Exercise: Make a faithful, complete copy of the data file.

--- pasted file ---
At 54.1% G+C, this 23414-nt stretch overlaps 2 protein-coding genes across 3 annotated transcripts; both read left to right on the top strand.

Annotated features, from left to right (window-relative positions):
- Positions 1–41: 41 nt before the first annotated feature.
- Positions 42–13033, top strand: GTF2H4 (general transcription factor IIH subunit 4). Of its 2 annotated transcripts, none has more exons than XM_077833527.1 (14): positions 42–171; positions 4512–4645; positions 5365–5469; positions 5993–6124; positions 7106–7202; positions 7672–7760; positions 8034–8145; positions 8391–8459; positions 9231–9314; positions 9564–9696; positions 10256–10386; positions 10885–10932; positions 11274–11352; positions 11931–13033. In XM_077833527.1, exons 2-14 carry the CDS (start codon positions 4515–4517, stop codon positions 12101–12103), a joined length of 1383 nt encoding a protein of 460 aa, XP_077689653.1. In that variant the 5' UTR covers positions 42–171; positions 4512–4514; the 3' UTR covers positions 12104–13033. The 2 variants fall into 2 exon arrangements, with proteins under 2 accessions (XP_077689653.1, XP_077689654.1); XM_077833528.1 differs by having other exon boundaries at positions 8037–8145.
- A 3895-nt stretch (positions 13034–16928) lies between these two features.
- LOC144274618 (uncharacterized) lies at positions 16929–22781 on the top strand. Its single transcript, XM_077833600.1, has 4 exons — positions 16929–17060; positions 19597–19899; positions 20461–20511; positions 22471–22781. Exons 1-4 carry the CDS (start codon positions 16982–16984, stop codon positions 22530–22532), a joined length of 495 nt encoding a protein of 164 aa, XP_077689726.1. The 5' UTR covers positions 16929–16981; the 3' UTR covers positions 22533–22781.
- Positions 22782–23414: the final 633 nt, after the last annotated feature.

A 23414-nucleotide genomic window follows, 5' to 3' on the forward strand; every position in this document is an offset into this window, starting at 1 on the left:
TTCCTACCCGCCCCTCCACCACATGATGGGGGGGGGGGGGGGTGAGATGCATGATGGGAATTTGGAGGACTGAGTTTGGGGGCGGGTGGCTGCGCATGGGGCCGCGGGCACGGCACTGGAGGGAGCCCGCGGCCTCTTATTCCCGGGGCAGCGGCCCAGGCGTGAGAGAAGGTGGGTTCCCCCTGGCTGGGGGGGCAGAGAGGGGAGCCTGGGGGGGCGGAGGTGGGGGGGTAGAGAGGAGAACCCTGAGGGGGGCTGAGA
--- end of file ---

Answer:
At 54.1% G+C, this 23414-nt stretch overlaps 2 protein-coding genes across 3 annotated transcripts; both read left to right on the top strand.

Annotated features, from left to right (window-relative positions):
- Positions 1–41: 41 nt before the first annotated feature.
- Positions 42–13033, top strand: GTF2H4 (general transcription factor IIH subunit 4). Of its 2 annotated transcripts, none has more exons than XM_077833527.1 (14): positions 42–171; positions 4512–4645; positions 5365–5469; positions 5993–6124; positions 7106–7202; positions 7672–7760; positions 8034–8145; positions 8391–8459; positions 9231–9314; positions 9564–9696; positions 10256–10386; positions 10885–10932; positions 11274–11352; positions 11931–13033. In XM_077833527.1, exons 2-14 carry the CDS (start codon positions 4515–4517, stop codon positions 12101–12103), a joined length of 1383 nt encoding a protein of 460 aa, XP_077689653.1. In that variant the 5' UTR covers positions 42–171; positions 4512–4514; the 3' UTR covers positions 12104–13033. The 2 variants fall into 2 exon arrangements, with proteins under 2 accessions (XP_077689653.1, XP_077689654.1); XM_077833528.1 differs by having other exon boundaries at positions 8037–8145.
- A 3895-nt stretch (positions 13034–16928) lies between these two features.
- LOC144274618 (uncharacterized) lies at positions 16929–22781 on the top strand. Its single transcript, XM_077833600.1, has 4 exons — positions 16929–17060; positions 19597–19899; positions 20461–20511; positions 22471–22781. Exons 1-4 carry the CDS (start codon positions 16982–16984, stop codon positions 22530–22532), a joined length of 495 nt encoding a protein of 164 aa, XP_077689726.1. The 5' UTR covers positions 16929–16981; the 3' UTR covers positions 22533–22781.
- Positions 22782–23414: the final 633 nt, after the last annotated feature.

A 23414-nucleotide genomic window follows, 5' to 3' on the forward strand; every position in this document is an offset into this window, starting at 1 on the left:
TTCCTACCCGCCCCTCCACCACATGATGGGGGGGGGGGGGGGTGAGATGCATGATGGGAATTTGGAGGACTGAGTTTGGGGGCGGGTGGCTGCGCATGGGGCCGCGGGCACGGCACTGGAGGGAGCCCGCGGCCTCTTATTCCCGGGGCAGCGGCCCAGGCGTGAGAGAAGGTGGGTTCCCCCTGGCTGGGGGGGCAGAGAGGGGAGCCTGGGGGGGCGGAGGTGGGGGGGTAGAGAGGAGAACCCTGAGGGGGGCTGAGA